To seam the sock we will NOT be using the mattress stitch and I will tell you why. *Stepping up on top of soapbox* The mattress stitch subtracts rows from the sides of the foot and the back of the leg. Also, it leaves a bulky seam that, even after you steam it down, can still be felt.

Instead, we will close the seams by using the Flat Seam, also sometimes called the Bickford Seam. It makes a flat, clean seam that is almost invisible when done correctly.

The Bickford seam is one of those things that you have to see to understand, so please stop right now, go check out an online video on how to do it, then return to your sock and seam it up. (I’ll still be here waiting when you get back. I promise.)

Once you seamed up your sock, maybe you should seriously consider knitting the other one. Socks are usually better in pairs. (If you just want to relish in your one sock glory, I’m cool with that too.)

So, you’ve got both socks knitted and seamed. Guess what? You’re done. Yup, that’s it. You’re finished. Now make like a hockey stick and get the puck out of here!

Sock Knitting Sunday

Magic Mirror Socks

These socks are made by Jeannie of the blog Sewing, Knitting and Beyond. http://jeanniefanihi.blogspot.com/

The pattern is avalible here: http://jeanniefanihi.blogspot.com/2008/06/magic-mirror-socks.html

I hope this pattern inspires you to pick up your needles and knit more socks!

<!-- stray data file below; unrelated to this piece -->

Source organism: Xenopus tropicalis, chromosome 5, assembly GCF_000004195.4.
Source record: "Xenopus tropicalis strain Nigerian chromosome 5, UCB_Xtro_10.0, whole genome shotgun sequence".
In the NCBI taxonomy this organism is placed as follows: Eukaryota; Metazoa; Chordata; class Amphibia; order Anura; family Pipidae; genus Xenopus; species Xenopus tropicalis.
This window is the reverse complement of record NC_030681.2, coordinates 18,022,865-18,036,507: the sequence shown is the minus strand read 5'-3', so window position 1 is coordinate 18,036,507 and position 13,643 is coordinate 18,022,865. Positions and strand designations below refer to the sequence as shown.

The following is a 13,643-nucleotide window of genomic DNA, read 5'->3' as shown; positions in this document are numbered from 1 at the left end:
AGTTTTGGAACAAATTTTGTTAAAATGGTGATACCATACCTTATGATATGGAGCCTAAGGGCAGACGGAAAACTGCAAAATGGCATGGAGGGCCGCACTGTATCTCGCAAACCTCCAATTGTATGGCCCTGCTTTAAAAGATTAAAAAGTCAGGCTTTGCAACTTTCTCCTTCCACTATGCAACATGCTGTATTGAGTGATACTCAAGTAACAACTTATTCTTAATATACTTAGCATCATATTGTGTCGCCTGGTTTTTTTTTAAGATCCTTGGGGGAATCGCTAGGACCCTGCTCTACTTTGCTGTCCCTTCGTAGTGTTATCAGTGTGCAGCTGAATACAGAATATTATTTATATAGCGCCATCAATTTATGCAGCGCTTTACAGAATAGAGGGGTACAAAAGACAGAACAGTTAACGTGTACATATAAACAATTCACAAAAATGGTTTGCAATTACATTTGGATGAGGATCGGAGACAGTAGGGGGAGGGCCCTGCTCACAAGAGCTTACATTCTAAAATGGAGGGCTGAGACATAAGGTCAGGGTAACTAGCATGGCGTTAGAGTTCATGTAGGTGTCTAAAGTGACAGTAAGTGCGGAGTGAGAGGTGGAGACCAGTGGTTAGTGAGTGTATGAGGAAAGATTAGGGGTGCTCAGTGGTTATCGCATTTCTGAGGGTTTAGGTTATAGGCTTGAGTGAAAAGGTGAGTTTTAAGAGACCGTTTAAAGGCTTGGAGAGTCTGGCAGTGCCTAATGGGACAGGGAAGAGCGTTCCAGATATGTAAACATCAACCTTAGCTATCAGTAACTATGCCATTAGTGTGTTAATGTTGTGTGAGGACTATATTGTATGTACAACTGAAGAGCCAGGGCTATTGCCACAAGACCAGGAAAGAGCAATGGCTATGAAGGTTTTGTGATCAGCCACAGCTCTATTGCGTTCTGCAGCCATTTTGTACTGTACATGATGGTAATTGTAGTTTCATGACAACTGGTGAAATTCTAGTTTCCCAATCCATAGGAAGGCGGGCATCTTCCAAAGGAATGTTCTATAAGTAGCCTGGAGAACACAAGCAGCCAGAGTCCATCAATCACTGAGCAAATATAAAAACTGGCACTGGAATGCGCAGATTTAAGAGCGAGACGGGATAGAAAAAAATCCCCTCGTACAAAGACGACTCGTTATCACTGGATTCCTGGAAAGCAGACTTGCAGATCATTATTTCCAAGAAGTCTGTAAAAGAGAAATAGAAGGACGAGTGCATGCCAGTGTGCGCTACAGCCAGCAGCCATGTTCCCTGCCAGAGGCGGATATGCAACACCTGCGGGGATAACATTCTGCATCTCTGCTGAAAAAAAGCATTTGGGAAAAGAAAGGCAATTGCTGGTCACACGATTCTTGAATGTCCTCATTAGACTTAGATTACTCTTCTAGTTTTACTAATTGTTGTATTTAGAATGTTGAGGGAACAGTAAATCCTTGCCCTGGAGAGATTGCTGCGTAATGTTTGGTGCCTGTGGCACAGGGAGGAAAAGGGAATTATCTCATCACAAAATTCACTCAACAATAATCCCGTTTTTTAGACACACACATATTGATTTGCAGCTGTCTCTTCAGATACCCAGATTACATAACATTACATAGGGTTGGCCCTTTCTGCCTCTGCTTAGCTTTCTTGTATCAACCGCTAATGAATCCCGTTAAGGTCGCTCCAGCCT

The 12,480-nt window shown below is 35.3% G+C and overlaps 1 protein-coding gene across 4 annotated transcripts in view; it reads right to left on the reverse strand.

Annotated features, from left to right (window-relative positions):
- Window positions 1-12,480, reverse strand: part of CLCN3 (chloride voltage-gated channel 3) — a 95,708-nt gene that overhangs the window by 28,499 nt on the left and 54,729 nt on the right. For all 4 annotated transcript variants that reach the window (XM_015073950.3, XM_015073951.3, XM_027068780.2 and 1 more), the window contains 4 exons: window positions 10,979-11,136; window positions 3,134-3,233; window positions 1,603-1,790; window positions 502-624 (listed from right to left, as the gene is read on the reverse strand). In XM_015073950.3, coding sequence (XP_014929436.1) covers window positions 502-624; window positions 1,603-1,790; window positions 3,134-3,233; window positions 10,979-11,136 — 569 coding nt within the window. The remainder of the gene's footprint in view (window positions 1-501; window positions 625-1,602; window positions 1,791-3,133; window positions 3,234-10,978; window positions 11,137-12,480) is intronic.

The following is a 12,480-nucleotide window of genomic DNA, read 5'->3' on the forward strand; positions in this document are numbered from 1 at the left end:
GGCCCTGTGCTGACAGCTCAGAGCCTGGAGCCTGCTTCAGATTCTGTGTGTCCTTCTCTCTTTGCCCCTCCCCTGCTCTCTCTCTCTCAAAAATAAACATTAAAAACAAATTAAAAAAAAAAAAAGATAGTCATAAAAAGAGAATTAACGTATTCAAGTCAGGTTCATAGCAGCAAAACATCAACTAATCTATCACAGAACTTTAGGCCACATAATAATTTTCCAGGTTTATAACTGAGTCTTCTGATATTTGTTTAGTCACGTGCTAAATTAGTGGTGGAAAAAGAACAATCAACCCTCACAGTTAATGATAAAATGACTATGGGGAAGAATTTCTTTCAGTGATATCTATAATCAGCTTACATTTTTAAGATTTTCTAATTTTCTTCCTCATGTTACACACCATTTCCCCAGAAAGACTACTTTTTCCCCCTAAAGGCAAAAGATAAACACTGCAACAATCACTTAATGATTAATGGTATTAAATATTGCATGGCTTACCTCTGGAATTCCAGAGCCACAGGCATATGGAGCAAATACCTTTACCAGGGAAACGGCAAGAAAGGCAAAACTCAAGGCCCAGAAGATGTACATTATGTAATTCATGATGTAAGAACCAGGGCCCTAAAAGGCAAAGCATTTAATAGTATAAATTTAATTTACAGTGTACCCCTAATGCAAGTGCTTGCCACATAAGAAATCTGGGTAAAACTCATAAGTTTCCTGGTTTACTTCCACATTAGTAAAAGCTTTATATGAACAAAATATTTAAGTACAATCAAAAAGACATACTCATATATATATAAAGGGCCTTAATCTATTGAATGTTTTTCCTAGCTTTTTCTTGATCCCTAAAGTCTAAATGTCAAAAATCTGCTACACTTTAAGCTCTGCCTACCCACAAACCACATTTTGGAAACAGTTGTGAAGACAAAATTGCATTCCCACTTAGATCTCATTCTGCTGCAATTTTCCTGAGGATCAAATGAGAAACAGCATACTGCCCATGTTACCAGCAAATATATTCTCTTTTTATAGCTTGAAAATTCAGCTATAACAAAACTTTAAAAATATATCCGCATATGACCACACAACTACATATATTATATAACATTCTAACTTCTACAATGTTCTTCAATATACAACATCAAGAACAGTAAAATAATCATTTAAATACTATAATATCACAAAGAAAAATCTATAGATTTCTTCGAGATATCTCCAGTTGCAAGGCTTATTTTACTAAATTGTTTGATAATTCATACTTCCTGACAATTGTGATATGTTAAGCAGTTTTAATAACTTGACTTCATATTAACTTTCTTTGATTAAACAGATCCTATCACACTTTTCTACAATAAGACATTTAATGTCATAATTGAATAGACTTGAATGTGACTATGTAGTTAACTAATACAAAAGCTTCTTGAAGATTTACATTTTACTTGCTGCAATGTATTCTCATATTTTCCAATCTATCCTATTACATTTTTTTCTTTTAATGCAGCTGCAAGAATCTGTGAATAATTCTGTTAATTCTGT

Power Lunch


This is what most of my lunches look like now. No rest for the knitter with deadlines! Grabbing a few bites of food in between rows. Now this is what I call a power lunch.

Wash Your Face Washcloth


This was a simple washcloth that I made as punishment to the yarn for not acting right in another garment I was trying to use it for. (Yes, I punish my yarn when it acts bad. Let this be a lesson to all other yarns in my stash. Don’t make me angry!)

Well, despite the initial reason for using the yarn, I must admit that the washcloth came out looking really nice. So if you are looking for a quick knit gift item or just something to do with an odd ball of cotton yarn, well, here you go:


1 ball  patons Grace, 1.75 oz / 50 g, 6136 yd / 125 m 100% ultra-soft mercerized cotton, color 62901 Tangelo

US size 2 knitting needles

Cast on 48 stitches.

Garter stitch the first 3 rows.

Row1-4: Knit

Row 5-8: Purl

Continue rows 1 through 8 until you reach your desired length or the washcloth measures 7 inches without being pulled.

Gater stitch the next 3 rows. Bind off. Weave in ends.

The washcloth should have a nice ridged look to it that will soften a bit with use.

Now, go fourth and clean thy self!